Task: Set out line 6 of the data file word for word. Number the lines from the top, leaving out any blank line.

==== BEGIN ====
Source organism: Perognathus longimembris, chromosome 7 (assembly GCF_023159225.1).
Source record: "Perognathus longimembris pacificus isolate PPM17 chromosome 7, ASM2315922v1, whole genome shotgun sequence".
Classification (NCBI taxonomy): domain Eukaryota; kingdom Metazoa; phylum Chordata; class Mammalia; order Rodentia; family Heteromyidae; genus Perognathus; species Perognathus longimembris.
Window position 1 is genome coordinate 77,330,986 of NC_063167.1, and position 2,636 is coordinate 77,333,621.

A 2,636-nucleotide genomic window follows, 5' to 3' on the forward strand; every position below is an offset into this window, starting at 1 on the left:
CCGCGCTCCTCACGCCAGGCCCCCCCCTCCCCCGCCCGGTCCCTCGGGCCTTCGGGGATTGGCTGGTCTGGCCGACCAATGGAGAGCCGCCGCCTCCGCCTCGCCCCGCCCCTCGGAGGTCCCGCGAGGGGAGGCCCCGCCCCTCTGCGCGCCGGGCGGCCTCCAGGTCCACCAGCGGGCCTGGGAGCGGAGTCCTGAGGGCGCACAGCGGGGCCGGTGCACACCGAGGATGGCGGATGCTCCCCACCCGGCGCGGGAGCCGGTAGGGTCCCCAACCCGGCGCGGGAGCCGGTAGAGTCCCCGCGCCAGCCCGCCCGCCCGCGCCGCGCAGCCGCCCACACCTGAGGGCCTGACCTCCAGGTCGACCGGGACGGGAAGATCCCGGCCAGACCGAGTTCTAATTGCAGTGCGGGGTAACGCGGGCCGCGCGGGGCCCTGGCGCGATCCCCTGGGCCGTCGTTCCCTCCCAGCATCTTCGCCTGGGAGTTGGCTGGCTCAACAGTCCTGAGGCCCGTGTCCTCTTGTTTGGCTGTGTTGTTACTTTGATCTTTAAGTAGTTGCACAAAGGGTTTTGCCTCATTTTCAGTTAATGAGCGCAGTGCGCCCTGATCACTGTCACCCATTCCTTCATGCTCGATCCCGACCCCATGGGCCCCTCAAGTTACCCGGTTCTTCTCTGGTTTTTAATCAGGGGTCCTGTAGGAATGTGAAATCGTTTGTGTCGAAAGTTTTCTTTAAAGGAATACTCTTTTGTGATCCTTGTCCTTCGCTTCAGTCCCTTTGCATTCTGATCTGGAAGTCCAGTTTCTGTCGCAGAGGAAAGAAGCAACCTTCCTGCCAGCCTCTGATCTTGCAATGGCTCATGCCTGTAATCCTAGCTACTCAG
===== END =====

CCGCGCTCCTCACGCCAGGCCCCCCCCTCCCCCGCCCGGTCCCTCGGGCCTTCGGGGATTGGCTGGTCTGGCCGACCAATGGAGAGCCGCCGCCTCCGCCTCGCCCCGCCCCTCGGAGGTCCCGCGAGGGGAGGCCCCGCCCCTCTGCGCGCCGGGCGGCCTCCAGGTCCACCAGCGGGCCTGGGAGCGGAGTCCTGAGGGCGCACAGCGGGGCCGGTGCACACCGAGGATGGCGGATGCTCCCCACCCGGCGCGGGAGCCGGTAGGGTCCCCAACCCGGCGCGGGAGCCGGTAGAGTCCCCGCGCCAGCCCGCCCGCCCGCGCCGCGCAGCCGCCCACACCTGAGGGCCTGACCTCCAGGTCGACCGGGACGGGAAGATCCCGGCCAGACCGAGTTCTAATTGCAGTGCGGGGTAACGCGGGCCGCGCGGGGCCCTGGCGCGATCCCCTGGGCCGTCGTTCCCTCCCAGCATCTTCGCCTGGGAGTTGGCTGGCTCAACAGTCCTGAGGCCCGTGTCCTCTTGTTTGGCTGTGTTGTTACTTTGATCTTTAAGTAGTTGCACAAAGGGTTTTGCCTCATTTTCAGTTAATGAGCGCAGTGCGCCCTGATCACTGTCACCCATTCCTTCATGCTCGATCCCGACCCCATGGGCCCCTCAAGTTACCCGGTTCTTCTCTGGTTTTTAATCAGGGGTCCTGTAGGAATGTGAAATCGTTTGTGTCGAAAGTTTTCTTTAAAGGAATACTCTTTTGTGATCCTTGTCCTTCGCTTCAGTCCCTTTGCATTCTGATCTGGAAGTCCAGTTTCTGTCGCAGAGGAAAGAAGCAACCTTCCTGCCAGCCTCTGATCTTGCAATGGCTCATGCCTGTAATCCTAGCTACTCAG